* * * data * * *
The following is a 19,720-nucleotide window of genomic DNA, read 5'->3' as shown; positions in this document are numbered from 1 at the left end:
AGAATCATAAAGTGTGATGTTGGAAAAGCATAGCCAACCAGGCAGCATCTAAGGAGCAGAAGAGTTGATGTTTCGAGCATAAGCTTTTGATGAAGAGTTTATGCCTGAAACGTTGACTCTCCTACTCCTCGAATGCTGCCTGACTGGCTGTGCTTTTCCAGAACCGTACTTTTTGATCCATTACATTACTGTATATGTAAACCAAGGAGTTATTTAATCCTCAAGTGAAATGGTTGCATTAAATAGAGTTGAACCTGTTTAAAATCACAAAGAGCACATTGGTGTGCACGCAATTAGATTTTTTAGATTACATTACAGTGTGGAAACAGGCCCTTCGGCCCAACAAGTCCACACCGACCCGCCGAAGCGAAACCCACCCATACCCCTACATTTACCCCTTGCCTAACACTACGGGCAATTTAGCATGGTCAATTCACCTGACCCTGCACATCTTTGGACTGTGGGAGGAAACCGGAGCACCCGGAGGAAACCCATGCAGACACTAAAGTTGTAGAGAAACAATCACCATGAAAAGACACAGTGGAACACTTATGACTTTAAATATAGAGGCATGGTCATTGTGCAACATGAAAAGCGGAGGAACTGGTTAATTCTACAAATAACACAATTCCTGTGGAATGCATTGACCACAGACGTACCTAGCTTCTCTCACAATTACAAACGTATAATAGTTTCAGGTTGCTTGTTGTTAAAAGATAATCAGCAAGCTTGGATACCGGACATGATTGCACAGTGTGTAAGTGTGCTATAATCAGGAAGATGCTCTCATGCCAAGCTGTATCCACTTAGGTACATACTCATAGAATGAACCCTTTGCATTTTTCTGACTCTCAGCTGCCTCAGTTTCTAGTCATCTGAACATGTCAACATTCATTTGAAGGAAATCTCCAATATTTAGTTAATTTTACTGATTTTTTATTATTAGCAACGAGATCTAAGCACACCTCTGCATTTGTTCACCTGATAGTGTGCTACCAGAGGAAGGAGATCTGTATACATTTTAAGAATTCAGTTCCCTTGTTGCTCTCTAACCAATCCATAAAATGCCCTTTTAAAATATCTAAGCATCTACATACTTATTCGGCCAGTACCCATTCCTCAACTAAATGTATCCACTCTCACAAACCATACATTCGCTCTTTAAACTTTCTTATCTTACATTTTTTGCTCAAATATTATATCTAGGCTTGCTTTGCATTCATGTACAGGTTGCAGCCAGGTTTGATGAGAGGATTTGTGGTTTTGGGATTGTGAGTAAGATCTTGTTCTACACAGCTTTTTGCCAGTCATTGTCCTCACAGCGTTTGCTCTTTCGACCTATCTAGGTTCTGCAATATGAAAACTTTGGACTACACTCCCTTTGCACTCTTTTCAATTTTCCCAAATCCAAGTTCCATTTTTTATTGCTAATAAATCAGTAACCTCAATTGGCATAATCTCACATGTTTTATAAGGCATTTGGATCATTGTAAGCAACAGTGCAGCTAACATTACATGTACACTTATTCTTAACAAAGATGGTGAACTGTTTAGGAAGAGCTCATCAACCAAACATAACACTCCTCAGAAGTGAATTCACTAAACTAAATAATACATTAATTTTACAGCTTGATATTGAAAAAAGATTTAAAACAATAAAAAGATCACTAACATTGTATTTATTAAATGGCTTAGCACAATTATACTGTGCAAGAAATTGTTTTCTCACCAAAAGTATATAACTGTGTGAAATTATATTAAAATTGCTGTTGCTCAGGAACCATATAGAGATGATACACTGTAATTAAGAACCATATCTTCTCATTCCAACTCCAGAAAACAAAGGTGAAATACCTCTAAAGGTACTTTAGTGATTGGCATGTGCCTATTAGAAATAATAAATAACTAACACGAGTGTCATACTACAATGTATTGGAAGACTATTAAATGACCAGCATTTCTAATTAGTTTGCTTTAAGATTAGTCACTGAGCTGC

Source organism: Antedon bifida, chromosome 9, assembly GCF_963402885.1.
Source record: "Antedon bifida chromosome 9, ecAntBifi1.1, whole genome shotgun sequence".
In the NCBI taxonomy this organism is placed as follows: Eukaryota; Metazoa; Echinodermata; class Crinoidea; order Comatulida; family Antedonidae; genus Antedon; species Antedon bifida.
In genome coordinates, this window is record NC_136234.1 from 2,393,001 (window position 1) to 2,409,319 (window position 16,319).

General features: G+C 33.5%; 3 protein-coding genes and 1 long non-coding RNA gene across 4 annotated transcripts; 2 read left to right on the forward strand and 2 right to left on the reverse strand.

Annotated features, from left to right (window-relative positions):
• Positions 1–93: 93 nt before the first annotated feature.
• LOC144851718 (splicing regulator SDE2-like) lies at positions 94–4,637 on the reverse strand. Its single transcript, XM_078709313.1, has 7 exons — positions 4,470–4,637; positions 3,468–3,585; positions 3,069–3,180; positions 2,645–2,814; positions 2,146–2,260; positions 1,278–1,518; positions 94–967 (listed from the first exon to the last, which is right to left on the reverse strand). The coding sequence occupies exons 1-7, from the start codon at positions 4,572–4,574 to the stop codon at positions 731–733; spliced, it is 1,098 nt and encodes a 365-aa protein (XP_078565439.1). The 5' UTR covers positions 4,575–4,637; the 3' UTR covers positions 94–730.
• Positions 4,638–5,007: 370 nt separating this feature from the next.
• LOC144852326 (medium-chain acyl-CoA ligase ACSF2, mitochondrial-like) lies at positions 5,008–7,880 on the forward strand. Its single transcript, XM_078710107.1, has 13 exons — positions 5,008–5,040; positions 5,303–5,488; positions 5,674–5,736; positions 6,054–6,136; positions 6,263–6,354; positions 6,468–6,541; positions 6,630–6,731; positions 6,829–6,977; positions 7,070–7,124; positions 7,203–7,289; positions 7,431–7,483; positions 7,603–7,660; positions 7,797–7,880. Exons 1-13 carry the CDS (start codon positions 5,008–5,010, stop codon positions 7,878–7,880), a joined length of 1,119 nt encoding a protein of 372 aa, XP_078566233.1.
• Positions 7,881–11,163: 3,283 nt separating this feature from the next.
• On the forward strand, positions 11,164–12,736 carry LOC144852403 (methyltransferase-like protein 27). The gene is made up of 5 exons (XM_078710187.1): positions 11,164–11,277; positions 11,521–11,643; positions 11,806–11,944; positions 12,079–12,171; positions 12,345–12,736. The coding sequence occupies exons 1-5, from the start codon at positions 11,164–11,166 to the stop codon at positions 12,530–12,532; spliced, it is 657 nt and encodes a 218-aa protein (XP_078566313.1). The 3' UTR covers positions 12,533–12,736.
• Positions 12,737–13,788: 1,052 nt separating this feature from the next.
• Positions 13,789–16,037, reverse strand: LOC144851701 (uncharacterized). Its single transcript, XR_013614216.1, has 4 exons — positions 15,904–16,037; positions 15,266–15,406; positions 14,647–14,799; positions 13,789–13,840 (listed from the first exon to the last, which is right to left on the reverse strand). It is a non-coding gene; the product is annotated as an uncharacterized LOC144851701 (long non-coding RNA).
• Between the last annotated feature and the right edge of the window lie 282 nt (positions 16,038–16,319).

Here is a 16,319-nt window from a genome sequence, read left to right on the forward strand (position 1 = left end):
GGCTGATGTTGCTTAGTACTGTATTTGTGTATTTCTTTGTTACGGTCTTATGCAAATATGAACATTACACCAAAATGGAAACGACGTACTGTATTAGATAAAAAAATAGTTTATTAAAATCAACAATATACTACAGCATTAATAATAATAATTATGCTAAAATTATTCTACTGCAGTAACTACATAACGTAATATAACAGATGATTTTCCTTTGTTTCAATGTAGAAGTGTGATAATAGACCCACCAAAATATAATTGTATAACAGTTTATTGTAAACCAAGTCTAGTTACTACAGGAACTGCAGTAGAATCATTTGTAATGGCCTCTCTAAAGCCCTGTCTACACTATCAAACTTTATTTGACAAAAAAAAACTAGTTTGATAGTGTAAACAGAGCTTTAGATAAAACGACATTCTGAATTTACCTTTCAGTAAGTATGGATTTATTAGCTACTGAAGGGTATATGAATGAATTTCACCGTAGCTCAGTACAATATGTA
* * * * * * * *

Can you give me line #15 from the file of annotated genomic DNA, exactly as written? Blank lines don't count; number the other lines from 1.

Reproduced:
• Positions 12,737–13,788: 1,052 nt separating this feature from the next.